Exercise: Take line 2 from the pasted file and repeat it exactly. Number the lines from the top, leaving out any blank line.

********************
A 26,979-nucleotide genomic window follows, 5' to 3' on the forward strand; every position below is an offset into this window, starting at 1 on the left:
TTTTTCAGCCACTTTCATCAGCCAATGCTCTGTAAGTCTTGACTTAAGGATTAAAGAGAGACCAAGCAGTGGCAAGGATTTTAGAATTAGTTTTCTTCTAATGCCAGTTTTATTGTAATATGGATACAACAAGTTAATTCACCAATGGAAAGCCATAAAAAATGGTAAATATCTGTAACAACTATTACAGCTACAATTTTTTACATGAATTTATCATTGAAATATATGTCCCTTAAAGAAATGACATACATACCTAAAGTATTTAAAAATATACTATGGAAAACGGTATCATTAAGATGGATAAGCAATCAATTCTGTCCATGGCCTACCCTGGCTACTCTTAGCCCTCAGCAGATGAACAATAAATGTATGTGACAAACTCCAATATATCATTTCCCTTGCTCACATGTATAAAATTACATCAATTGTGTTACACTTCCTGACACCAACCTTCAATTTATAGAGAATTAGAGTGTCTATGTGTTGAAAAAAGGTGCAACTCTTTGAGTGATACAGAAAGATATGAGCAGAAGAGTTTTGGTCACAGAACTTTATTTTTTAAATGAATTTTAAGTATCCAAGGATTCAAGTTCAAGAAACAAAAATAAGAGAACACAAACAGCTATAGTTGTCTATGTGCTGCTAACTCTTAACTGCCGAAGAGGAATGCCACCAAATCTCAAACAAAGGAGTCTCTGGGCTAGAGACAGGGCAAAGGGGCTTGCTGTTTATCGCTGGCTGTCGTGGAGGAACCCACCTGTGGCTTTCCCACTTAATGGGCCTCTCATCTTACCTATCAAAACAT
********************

TTTTTCAGCCACTTTCATCAGCCAATGCTCTGTAAGTCTTGACTTAAGGATTAAAGAGAGACCAAGCAGTGGCAAGGATTTTAGAATTAGTTTTCTTCTAATGCCAGTTTTATTGTAATATGGATACAACAAGTTAATTCACCAATGGAAAGCCATAAAAAATGGTAAATATCTGTAACAACTATTACAGCTACAATTTTTTACATGAATTTATCATTGAAATATATGTCCCTTAAAGAAATGACATACATACCTAAAGTATTTAAAAATATACTATGGAAAACGGTATCATTAAGATGGATAAGCAATCAATTCTGTCCATGGCCTACCCTGGCTACTCTTAGCCCTCAGCAGATGAACAATAAATGTATGTGACAAACTCCAATATATCATTTCCCTTGCTCACATGTATAAAATTACATCAATTGTGTTACACTTCCTGACACCAACCTTCAATTTATAGAGAATTAGAGTGTCTATGTGTTGAAAAAAGGTGCAACTCTTTGAGTGATACAGAAAGATATGAGCAGAAGAGTTTTGGTCACAGAACTTTATTTTTTAAATGAATTTTAAGTATCCAAGGATTCAAGTTCAAGAAACAAAAATAAGAGAACACAAACAGCTATAGTTGTCTATGTGCTGCTAACTCTTAACTGCCGAAGAGGAATGCCACCAAATCTCAAACAAAGGAGTCTCTGGGCTAGAGACAGGGCAAAGGGGCTTGCTGTTTATCGCTGGCTGTCGTGGAGGAACCCACCTGTGGCTTTCCCACTTAATGGGCCTCTCATCTTACCTATCAAAACAT